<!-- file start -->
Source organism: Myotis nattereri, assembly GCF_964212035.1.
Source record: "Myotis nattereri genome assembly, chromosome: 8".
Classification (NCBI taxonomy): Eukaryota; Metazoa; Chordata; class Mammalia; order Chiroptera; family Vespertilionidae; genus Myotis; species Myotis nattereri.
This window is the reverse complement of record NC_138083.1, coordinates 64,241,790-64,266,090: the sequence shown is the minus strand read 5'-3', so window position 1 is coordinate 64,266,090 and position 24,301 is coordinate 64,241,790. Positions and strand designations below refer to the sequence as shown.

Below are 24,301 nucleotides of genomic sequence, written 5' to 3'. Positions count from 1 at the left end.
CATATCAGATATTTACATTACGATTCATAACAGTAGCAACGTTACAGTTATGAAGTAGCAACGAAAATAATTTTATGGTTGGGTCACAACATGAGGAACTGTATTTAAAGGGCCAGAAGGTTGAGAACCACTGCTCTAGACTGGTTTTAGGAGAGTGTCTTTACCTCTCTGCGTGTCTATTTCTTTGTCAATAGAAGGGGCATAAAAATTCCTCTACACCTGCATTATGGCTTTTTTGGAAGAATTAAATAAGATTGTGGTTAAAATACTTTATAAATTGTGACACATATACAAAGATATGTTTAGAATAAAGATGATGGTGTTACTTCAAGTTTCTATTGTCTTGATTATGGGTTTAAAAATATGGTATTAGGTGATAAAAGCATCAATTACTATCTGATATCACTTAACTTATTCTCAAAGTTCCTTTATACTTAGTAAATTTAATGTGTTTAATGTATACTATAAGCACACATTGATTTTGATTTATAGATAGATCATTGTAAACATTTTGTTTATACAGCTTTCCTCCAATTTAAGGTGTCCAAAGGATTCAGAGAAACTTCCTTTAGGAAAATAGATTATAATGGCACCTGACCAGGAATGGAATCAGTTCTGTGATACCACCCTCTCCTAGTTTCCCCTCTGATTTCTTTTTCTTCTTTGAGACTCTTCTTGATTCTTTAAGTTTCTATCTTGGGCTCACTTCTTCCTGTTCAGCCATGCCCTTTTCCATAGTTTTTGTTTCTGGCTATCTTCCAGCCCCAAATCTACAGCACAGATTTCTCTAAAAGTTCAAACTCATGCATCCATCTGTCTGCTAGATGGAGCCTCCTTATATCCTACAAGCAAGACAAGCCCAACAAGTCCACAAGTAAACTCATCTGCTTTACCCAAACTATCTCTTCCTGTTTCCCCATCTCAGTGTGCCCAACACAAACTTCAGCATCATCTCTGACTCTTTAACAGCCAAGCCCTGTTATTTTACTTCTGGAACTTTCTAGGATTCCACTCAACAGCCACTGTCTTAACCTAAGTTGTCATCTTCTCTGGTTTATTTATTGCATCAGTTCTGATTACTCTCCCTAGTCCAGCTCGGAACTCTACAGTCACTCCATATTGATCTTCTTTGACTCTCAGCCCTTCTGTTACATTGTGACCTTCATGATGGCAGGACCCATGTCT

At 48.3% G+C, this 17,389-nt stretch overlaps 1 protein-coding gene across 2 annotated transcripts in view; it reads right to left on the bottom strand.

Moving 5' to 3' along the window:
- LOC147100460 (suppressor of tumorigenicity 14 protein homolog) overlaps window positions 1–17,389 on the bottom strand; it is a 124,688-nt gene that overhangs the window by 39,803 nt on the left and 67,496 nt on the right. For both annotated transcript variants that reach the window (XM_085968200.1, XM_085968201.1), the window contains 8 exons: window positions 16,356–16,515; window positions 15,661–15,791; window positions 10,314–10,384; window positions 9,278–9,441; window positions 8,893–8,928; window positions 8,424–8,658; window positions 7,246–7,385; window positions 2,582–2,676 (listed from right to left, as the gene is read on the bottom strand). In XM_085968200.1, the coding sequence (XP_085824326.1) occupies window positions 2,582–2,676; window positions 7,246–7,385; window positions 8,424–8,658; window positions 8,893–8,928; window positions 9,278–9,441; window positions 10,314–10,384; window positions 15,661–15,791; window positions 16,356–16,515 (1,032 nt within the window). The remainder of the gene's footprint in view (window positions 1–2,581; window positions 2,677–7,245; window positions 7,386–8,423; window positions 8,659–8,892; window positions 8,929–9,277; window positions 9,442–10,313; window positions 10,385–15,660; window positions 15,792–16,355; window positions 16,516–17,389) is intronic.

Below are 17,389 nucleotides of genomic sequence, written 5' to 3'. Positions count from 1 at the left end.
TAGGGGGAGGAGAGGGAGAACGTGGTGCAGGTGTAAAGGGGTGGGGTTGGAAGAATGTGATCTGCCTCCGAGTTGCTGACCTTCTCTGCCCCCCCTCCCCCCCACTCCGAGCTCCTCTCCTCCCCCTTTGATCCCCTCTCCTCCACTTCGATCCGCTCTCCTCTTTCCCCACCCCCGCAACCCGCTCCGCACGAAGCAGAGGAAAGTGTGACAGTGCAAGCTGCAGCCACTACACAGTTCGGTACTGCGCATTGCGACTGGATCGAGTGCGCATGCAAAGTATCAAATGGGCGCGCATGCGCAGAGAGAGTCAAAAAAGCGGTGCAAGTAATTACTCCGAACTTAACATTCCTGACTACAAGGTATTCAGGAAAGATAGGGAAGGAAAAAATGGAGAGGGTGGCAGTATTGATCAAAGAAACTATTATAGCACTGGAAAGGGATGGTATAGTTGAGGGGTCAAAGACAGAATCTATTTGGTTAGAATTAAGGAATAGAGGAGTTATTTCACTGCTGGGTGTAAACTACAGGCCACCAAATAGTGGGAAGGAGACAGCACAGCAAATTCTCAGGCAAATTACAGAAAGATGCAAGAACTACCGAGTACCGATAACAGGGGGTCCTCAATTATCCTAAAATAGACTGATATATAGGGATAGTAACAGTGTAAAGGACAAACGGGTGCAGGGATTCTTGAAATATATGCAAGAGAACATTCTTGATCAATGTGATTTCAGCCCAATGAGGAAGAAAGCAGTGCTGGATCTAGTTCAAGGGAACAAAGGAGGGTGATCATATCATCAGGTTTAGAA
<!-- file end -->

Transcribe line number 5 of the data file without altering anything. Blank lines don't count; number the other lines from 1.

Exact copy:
Below are 24,301 nucleotides of genomic sequence, written 5' to 3'. Positions count from 1 at the left end.